The Lonely Mountain of Großmugl

by Sigrid Strohschneider-Laue August. 03, 2018 2087 views

The village Großmugl ("big mound") is named after this big tumulus. The so called Leeberg is a listed archaeological burial site. The tumulus is still 14 m high and reaches about 50 m in diameter. Nearby is another, smaller tumulus, which was excavated in the 1950s. Although a lot of ceramics were found the scientific outcome wasn't satisfying. The big Leeberg itself will remain untouched, until it will be necessary to dig it up.

Keeping something impressive and almost unique like that as save as possible is more important, instead of destroying it by digging it up. Leeberg is a perfect photo model, because it is well visible situated on top of hill, high above the village. It is also visible from the other side of the village too.

Such gigantic burial mounds were built during Early Iron Age (Hallstatt Culture 8th to 6th century BC). The Leeberg of Großmugl is a very prominent and good visible archaeological site, but it’s not the largest tumuli in Austria. It's just a large and good visible example. Never fully believe in Wikipedia or schoolbooks!

In Burgenland, eastern Part of Austria, nearby the Hungarian border is a large burial ground with more than 280 tumuli. Some of them even larger than the more famous Leeberg. Because this large burial site was never used for farming and was almost forever overgrown by trees the tumuli are in far better condition than this big "lonely mountains" in the middle of farm land in Lower Austria. Some of them are so well preserved, that the ditch around the tumulus, were the earth was taken, to built the grave, is still visible. Another one of them is half finished. It looks like a round "step pyramid".

Sadly some of them were opened by bored noble families of the region during the late 19th century. They look like slaughtered giants.

During WWII defense systems for big weapons and trenches for the soldiers were built right through the burial site. If treasure searching idiots try to dig in this area, they will doing it on very dangerous ground. Although bomb squads cleared the area, there will be still enough dangerous bits and pieces of WWII left. At least my brother-in-law, he was the assigned archaeologist of Burgenland, and I found enough dangerous stuff during a rescue excavation. It's never funny to find ammunition, grenades or bombs – at least I’m not very fond about finding such remains and calling in the bomb squad.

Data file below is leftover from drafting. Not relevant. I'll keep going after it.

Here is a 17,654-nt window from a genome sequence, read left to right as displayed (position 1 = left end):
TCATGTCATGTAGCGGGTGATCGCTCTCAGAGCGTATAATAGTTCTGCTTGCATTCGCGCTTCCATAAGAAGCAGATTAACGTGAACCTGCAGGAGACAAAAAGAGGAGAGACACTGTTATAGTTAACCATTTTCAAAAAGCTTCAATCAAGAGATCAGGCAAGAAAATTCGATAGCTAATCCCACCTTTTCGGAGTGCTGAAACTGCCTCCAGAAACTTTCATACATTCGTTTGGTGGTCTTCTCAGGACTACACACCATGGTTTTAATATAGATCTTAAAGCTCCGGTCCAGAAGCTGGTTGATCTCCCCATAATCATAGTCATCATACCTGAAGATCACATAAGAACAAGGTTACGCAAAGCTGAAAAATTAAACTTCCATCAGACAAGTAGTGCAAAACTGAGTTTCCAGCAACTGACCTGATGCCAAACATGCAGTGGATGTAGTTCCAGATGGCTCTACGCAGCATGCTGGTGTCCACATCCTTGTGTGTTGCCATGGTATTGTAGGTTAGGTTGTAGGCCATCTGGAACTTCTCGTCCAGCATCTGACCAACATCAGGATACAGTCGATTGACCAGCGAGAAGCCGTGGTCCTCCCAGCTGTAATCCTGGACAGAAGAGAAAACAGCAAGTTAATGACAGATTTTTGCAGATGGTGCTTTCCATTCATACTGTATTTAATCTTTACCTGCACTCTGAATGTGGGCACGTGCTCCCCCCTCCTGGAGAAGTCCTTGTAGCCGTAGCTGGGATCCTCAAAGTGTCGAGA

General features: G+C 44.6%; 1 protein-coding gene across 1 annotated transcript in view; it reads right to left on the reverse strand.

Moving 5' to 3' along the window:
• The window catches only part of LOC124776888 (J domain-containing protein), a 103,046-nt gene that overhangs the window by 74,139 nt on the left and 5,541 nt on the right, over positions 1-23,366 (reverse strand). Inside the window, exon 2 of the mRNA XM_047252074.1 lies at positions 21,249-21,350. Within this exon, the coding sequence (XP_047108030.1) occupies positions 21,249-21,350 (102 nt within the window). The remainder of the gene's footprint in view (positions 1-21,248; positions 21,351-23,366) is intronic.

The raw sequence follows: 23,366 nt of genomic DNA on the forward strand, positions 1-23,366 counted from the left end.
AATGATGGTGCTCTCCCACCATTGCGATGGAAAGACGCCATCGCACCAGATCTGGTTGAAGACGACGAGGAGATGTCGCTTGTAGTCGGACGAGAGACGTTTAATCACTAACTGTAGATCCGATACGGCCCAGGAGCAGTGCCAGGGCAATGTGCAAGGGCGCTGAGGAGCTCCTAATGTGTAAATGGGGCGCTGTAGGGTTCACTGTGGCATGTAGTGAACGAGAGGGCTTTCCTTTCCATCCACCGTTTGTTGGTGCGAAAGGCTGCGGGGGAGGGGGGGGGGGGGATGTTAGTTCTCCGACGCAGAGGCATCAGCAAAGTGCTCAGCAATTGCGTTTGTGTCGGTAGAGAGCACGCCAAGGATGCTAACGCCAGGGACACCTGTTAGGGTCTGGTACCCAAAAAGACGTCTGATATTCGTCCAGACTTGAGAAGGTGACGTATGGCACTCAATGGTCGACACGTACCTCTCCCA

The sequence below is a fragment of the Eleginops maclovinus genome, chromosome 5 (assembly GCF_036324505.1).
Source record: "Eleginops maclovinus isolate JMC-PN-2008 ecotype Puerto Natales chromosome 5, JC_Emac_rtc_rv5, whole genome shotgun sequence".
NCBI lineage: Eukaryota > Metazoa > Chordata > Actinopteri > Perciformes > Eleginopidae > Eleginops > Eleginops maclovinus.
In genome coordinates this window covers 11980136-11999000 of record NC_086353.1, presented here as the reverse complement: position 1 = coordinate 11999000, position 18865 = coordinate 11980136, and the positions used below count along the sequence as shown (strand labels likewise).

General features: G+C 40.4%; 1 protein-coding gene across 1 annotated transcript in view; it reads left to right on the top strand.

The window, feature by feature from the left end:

It's almost impossible to take pictures of this more preserved but hidden graves. If you step back, the trees will hide the tumulus. If you step forward, nothing but rotting leaves and twigs will be in the pictures.

Leeberg of Großmugl, Lower Austria. My husband on the right had to play the "levelling staff" (1.7 m).

Leeberg of Großmugl, Lower Austria. My husband on the right had to play the "levelling staff" (1.7 m).

On the right side of Leeberg is the smaller tumulus visible.

On the right side of Leeberg is the smaller tumulus visible.

View from the other side of the village in direction of Leeberg.

View from the other side of the village in direction of Leeberg.

Burial site with a spectacular view - to see and to be seen ...

Burial site with a spectacular view - to see and to be seen ...

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There are 7 comments , add yours!
Pete Fitzgetald 1 year, 11 months ago

what a cool history lesson and photos

1 year, 11 months ago Edited
Sigrid Strohschneider-Laue Replied to Pete Fitzgetald 1 year, 11 months ago

Thanks! blush

1 year, 11 months ago Edited
David Swatton 1 year, 11 months ago

Interesting. It’s a shame someone vandalised it by sticking that cross on top.

1 year, 11 months ago Edited
Sigrid Strohschneider-Laue Replied to David Swatton 1 year, 11 months ago

joy joy joy Lot discussion about this cross - but this is a bigoted very catholic country. Everywhere is a cross standing or hanging, although the people don't think, speak or act in a Christian way. In official buildings or schools are crosses in every class room. On the left and on the right is very often the picture of the president and some other politician.  History repeats itself: Jesus died between two seedy characters.

1 year, 11 months ago Edited
Antonio Gil 1 year, 11 months ago

If this is a tumulus, the guy buried inside must be a giant smile Just kidding. Thanks for explaining it for us dear friend

1 year, 11 months ago Edited
Scribe 1 year, 11 months ago

These mounds of memories
quieten every onlooker
shrouding us in wise reveries
as we gaze in calm stupors 
and smile at our future fates,
before each sees the humour
at heaven's eternal gatescandy

1 year, 11 months ago Edited
Sigrid Strohschneider-Laue Replied to Scribe 1 year, 11 months ago

Wow beautiful said! Thanks blush

1 year, 11 months ago Edited
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